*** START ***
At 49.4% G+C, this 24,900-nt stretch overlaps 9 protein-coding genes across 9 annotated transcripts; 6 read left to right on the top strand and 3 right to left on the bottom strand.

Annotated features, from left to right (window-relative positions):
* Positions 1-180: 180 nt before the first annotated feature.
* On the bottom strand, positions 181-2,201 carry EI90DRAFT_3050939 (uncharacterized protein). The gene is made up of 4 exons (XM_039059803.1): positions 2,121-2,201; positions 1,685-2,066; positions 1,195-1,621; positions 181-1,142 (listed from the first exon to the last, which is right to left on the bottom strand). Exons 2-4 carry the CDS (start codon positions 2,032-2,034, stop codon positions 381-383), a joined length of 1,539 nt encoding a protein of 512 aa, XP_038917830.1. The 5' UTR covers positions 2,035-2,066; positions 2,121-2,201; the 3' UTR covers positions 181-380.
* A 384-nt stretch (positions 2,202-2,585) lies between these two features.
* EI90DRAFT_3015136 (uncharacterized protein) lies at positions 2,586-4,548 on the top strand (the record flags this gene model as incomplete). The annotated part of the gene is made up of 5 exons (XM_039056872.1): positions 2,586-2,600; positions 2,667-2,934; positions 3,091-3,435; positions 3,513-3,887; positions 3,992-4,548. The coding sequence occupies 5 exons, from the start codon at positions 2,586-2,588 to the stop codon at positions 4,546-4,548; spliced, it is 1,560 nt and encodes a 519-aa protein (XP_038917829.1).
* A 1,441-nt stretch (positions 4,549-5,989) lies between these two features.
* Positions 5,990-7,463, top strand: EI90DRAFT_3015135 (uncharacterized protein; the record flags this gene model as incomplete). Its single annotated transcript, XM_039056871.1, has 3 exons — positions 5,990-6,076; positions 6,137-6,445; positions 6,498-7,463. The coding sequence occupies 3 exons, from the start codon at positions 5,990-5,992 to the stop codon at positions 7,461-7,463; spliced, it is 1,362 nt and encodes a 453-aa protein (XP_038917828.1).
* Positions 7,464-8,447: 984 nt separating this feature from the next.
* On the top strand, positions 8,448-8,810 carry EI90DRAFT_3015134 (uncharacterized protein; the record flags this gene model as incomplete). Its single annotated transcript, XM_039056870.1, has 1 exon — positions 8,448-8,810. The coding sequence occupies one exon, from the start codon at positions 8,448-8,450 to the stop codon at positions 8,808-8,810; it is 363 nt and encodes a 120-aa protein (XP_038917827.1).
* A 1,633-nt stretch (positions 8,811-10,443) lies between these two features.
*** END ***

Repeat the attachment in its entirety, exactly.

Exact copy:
At 49.4% G+C, this 24,900-nt stretch overlaps 9 protein-coding genes across 9 annotated transcripts; 6 read left to right on the top strand and 3 right to left on the bottom strand.

Annotated features, from left to right (window-relative positions):
* Positions 1-180: 180 nt before the first annotated feature.
* On the bottom strand, positions 181-2,201 carry EI90DRAFT_3050939 (uncharacterized protein). The gene is made up of 4 exons (XM_039059803.1): positions 2,121-2,201; positions 1,685-2,066; positions 1,195-1,621; positions 181-1,142 (listed from the first exon to the last, which is right to left on the bottom strand). Exons 2-4 carry the CDS (start codon positions 2,032-2,034, stop codon positions 381-383), a joined length of 1,539 nt encoding a protein of 512 aa, XP_038917830.1. The 5' UTR covers positions 2,035-2,066; positions 2,121-2,201; the 3' UTR covers positions 181-380.
* A 384-nt stretch (positions 2,202-2,585) lies between these two features.
* EI90DRAFT_3015136 (uncharacterized protein) lies at positions 2,586-4,548 on the top strand (the record flags this gene model as incomplete). The annotated part of the gene is made up of 5 exons (XM_039056872.1): positions 2,586-2,600; positions 2,667-2,934; positions 3,091-3,435; positions 3,513-3,887; positions 3,992-4,548. The coding sequence occupies 5 exons, from the start codon at positions 2,586-2,588 to the stop codon at positions 4,546-4,548; spliced, it is 1,560 nt and encodes a 519-aa protein (XP_038917829.1).
* A 1,441-nt stretch (positions 4,549-5,989) lies between these two features.
* Positions 5,990-7,463, top strand: EI90DRAFT_3015135 (uncharacterized protein; the record flags this gene model as incomplete). Its single annotated transcript, XM_039056871.1, has 3 exons — positions 5,990-6,076; positions 6,137-6,445; positions 6,498-7,463. The coding sequence occupies 3 exons, from the start codon at positions 5,990-5,992 to the stop codon at positions 7,461-7,463; spliced, it is 1,362 nt and encodes a 453-aa protein (XP_038917828.1).
* Positions 7,464-8,447: 984 nt separating this feature from the next.
* On the top strand, positions 8,448-8,810 carry EI90DRAFT_3015134 (uncharacterized protein; the record flags this gene model as incomplete). Its single annotated transcript, XM_039056870.1, has 1 exon — positions 8,448-8,810. The coding sequence occupies one exon, from the start codon at positions 8,448-8,450 to the stop codon at positions 8,808-8,810; it is 363 nt and encodes a 120-aa protein (XP_038917827.1).
* A 1,633-nt stretch (positions 8,811-10,443) lies between these two features.